The Chair commented on that the weakness of every regime was that customers were not aware of the various packages provided by service providers and that customer education needed to be addressed. This should be the central focus of all cellular networks. Customers needed to be assured that they were getting value for money and therefore a relationship needed to be established between the quality of service provided and tariff increases.

Mr R. Pieterse (ANC) asked if there had been discussions between Vodacom and other cellular operators regarding price increases. Secondly, regarding rural areas and under-serviced areas - now that Telkom and SNO had been afforded this opportunity – did Vodacom still see it as a challenge on their market?

Mr Ntembu replied that rate increases were not discussed with other cellular networks. On the issue of fixed mobile, Vodacom was assured of specific under-serviced areas.

The Chair asked about the extent of research done on fixed mobiles and the impact on both Vodacom and Telkom operators.

Mr Ntembu replied that no comprehensive research had been conducted to date and that the topic would be revisited at a later stage.

Ms S. Vos (IFP) asked if the Bill should be amended to invoke character competition and whether or not Vodacom possessed the necessary infrastructure and technology to accommodate one selection and character selection for mobile operators.

Mr Beale suggested that a feasibility study on technical capacity needed to be conducted first before answering this question.

Cape Information Technology Initiative (CITI)
CITI is an independent, not-for-profit, development agency supporting the growth of the IT cluster of businesses in the Western Cape. One of its aims is to boost bandwidth access. Mr Peter Franklin, representative of CITI, raised concern regarding voice-over IP’s. It was proposed that one bandwidth be granted to at least one non-governmental organization like CITI to enable effective linkage.

Ms Vos asked if CITI would assist in allowing small businesses to set up websites.

Mr Franklin replied that this would not be possible as CITI focused on providing services to Information Technology companies.

The Chair enquired why CITI referred to itself as a non-governmental organization.

Mr Franklin replied that it was a S21 company - not for gain - and that services provided by CITI included shared services, shared receptionists and continuous online access to small entrepreneurs.

The Chair expressed his concern regarding the reliability of non-governmental organizations in relation to funding. He urged Mr Franklin to submit a written proposal to the committee to outline CITI’s activities.

Ms N. Mtsweni (ANC) asked for comments on uniformity and differentiation of tariffs amongst service providers.

The Chairperson of CITI, Mr Hanekom, replied that tariffs converge except when one service provider could ask a higher tariff than another.

Mr Kekana commented that the impact of these policies on SMMEs need to be addressed.

Cell C submission
Dr P Duran spoke of the problem with the use and understanding of the term "fixed mobile" and noted that it does not denote a service but rather a means of connection.

Dr Duran took issue with section 36(b) of the Bill, and suggested it be amended so as to include a reference to mobile communications at the premises of the customer.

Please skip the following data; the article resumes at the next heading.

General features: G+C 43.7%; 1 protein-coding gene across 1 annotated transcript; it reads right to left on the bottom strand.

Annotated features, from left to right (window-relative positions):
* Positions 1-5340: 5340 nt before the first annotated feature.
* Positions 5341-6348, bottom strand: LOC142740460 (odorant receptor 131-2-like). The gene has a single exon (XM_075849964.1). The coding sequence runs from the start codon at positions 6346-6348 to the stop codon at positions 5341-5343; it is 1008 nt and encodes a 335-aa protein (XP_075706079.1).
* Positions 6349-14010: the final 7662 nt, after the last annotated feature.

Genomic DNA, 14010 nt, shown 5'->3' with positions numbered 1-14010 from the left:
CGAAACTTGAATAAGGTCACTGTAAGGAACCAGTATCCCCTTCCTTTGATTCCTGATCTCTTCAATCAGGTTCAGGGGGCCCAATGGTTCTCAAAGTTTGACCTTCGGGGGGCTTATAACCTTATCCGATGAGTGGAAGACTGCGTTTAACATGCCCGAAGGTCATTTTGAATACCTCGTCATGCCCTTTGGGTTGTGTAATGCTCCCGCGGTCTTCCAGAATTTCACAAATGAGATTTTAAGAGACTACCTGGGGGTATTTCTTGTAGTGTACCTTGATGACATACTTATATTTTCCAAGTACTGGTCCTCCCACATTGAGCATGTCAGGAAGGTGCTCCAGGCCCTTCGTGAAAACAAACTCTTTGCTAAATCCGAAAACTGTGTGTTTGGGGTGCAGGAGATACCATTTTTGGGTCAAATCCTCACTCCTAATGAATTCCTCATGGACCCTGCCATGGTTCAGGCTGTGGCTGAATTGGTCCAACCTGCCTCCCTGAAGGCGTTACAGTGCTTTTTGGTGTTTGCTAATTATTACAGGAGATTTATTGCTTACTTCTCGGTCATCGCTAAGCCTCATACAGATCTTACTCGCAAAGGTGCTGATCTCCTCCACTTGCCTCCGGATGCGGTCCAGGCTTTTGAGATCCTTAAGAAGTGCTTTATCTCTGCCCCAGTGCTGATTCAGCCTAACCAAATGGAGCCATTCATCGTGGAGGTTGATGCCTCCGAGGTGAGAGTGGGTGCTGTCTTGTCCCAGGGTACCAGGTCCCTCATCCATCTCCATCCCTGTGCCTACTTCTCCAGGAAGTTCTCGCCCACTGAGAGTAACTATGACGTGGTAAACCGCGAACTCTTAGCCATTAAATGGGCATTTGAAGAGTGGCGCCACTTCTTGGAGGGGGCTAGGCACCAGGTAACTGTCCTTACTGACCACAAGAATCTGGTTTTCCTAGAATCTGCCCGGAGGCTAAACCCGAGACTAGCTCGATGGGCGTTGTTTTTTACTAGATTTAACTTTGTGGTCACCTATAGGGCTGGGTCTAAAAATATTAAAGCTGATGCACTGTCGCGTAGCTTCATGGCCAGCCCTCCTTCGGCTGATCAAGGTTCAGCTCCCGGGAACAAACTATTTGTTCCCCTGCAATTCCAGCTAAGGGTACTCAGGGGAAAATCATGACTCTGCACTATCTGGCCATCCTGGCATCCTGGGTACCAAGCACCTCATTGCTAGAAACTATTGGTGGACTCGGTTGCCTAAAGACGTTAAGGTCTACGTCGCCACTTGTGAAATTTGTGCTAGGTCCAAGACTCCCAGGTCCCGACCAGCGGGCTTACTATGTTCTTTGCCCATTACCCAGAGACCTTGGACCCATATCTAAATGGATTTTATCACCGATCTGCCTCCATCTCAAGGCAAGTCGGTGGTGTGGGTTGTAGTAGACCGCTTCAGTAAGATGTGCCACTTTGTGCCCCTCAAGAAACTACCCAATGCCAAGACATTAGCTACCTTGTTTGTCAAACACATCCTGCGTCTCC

Dr Duran proceeded to highlight various concerns by way of conclusion. He mentioned that the aim of was to bridge the digital divide, decrease the risk of unnecessary litigation arising from ambiguous provisions, the encouragement of fair competition in the telecommunications market-place as well as an honest attempt at levelling the playing fields within the market.

Dr Duran pledged support for the 1800MH licence as there was a desperate need to bridge the gap to provide local access and reach the customer.

The Chair inquired as to the nature of the costs involved in full number portability.

Dr Duran responded that this would be accomplished via a recorded message that would be provided at normal charge to the user. He stated further that the cost involved would be spread across all users or individuals but questioned the number of people who might actually be prepared to do so. Dr Duran stated this meant in essence that people would be alerted to the user’s new number at no added cost to the user for a limited period of time.

Mr Tom Bill (Vodacom) agreed with Cell C that there would indeed be a short period during which people would be alerted but that this service would be cut-off at some point (probably 6-12 months). He acknowledged that the provision of the service would probably not be inexpensive, but noted that it would depend largely on the manner in which it would be operated in terms of a centralized database or information network.

Mr Beale stated that the service provider has to be sure of exactly the number of users who want to move across to another service provider so that the costs involved in such process could be spread across the market rather than prejudice it.

Ms S Vos (IFP) expressed uncertainty about the definition of "fixed mobile".

Mr R Pieterse (ANC) asked if Cell C has conducted any research into the feasibility of competing with a fixed mobile service, especially against Vodacom and MTN.

Dr Duran answered that research had been conducted which indicated that the market was indeed favourable for such investment. The term "fixed mobile" denotes a service which does not compete directly or indirectly with the mobile service provider market. The market was indeed willing to accommodate a third network operator (TNO), but that to ensure longevity within the market, would remain a challenge.

Ms Vos asked for n explanation of the term "multimedia service", and postulated that such a facility would surely offer many more useful and viable services in future.

Dr Duran replied that it definitely was an area with great potential for expansion. He continued to define the term as the use of voice, data and video input via a mobile telephone, which would need a sound network and equipment, both at a reasonable cost in order to make the service viable. The market at present was, regrettably, unsuitable for such a development.